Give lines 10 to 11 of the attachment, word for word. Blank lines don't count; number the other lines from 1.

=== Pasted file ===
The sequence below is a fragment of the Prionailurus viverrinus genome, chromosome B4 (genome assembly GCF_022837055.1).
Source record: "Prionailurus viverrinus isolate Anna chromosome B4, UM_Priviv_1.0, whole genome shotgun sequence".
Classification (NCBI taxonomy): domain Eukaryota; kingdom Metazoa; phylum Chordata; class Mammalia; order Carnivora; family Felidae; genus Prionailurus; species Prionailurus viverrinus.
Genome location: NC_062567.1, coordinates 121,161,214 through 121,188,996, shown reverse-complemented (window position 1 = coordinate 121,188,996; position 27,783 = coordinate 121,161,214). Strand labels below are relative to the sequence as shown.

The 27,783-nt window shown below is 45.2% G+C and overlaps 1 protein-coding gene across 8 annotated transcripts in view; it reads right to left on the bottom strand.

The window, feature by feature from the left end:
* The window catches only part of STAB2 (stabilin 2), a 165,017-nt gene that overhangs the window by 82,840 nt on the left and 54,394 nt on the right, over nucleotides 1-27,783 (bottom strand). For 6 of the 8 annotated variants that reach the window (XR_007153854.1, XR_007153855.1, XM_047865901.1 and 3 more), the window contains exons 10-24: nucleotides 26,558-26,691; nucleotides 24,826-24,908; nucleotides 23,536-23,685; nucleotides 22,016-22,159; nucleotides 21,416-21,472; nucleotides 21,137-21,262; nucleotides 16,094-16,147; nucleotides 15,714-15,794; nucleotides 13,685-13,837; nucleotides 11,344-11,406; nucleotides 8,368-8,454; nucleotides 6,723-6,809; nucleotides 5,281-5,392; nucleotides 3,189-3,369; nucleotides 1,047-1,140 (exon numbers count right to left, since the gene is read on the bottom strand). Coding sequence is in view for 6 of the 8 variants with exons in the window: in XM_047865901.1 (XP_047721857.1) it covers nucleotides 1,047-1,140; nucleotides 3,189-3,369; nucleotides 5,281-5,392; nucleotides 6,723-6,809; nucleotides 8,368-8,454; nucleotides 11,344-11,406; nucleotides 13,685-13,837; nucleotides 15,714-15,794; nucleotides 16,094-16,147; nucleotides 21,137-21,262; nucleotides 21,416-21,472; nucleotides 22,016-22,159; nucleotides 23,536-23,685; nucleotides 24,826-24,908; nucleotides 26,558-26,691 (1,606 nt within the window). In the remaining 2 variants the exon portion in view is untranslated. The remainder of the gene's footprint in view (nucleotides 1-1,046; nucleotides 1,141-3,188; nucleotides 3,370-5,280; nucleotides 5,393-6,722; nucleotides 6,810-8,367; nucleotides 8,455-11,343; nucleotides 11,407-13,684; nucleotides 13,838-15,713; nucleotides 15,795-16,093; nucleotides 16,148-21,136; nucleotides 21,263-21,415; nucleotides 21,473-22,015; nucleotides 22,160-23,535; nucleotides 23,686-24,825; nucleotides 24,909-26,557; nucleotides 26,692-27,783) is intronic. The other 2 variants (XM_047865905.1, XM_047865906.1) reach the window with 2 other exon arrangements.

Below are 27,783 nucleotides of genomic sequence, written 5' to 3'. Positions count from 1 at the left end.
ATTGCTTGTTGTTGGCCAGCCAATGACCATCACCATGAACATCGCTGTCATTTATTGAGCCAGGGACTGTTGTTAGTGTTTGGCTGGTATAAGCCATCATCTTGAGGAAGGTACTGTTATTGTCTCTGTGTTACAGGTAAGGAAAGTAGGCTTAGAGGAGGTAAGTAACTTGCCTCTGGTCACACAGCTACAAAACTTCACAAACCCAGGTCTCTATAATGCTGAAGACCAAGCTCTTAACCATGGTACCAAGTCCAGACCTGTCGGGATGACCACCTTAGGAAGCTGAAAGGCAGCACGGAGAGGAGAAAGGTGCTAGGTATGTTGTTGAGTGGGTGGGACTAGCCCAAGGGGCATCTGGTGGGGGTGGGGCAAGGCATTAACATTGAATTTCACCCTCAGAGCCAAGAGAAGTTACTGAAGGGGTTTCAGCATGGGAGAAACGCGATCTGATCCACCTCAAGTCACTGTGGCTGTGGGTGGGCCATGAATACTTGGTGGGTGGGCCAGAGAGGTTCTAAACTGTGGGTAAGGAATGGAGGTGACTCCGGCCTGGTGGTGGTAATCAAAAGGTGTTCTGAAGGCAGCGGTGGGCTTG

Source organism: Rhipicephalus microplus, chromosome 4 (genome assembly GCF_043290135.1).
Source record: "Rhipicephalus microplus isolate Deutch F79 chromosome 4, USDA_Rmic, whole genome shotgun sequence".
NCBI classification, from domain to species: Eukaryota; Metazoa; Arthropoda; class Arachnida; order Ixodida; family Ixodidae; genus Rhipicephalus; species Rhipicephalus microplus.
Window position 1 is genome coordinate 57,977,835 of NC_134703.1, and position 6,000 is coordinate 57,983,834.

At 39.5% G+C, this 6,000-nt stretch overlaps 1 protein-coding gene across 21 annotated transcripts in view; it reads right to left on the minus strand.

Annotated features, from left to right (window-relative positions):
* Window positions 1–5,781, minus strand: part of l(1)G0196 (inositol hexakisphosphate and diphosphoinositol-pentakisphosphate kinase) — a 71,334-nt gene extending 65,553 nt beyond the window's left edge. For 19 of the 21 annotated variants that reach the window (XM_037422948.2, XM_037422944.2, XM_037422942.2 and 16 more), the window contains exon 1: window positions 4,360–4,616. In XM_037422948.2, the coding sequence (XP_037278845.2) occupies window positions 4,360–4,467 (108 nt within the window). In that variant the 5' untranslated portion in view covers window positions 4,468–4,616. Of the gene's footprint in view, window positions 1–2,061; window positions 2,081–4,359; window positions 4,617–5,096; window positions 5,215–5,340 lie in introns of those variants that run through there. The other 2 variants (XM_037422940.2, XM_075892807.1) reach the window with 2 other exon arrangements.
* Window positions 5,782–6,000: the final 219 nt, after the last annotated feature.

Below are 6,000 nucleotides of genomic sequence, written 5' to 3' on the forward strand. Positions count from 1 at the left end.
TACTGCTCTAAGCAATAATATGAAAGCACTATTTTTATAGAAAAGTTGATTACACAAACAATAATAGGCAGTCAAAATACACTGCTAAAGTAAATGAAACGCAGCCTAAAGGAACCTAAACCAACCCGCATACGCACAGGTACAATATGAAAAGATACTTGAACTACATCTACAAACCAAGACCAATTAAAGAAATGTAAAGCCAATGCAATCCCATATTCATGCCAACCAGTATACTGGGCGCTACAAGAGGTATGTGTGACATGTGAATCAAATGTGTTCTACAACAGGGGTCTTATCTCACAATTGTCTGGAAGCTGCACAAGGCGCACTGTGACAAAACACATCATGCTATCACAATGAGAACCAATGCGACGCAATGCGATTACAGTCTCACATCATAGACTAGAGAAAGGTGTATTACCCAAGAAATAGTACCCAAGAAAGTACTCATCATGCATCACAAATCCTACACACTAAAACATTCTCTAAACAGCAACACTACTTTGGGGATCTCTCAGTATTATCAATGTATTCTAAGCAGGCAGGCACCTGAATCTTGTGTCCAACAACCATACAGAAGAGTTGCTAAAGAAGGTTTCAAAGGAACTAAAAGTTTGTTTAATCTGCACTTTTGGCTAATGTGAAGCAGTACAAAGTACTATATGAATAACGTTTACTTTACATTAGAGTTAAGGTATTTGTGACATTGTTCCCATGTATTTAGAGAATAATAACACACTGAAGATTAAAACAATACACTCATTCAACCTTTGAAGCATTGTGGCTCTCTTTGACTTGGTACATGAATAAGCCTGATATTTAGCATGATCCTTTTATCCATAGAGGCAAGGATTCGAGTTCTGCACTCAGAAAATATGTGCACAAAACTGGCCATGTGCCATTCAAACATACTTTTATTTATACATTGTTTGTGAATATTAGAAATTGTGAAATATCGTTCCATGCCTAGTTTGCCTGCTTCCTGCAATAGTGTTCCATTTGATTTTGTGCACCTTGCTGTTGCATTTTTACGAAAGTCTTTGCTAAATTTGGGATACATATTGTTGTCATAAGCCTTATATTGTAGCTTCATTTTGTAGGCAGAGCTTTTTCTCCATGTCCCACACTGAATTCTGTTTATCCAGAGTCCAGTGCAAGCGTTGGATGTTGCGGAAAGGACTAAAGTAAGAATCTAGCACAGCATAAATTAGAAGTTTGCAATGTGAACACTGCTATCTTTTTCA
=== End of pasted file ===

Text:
Source organism: Rhipicephalus microplus, chromosome 4 (genome assembly GCF_043290135.1).
Source record: "Rhipicephalus microplus isolate Deutch F79 chromosome 4, USDA_Rmic, whole genome shotgun sequence".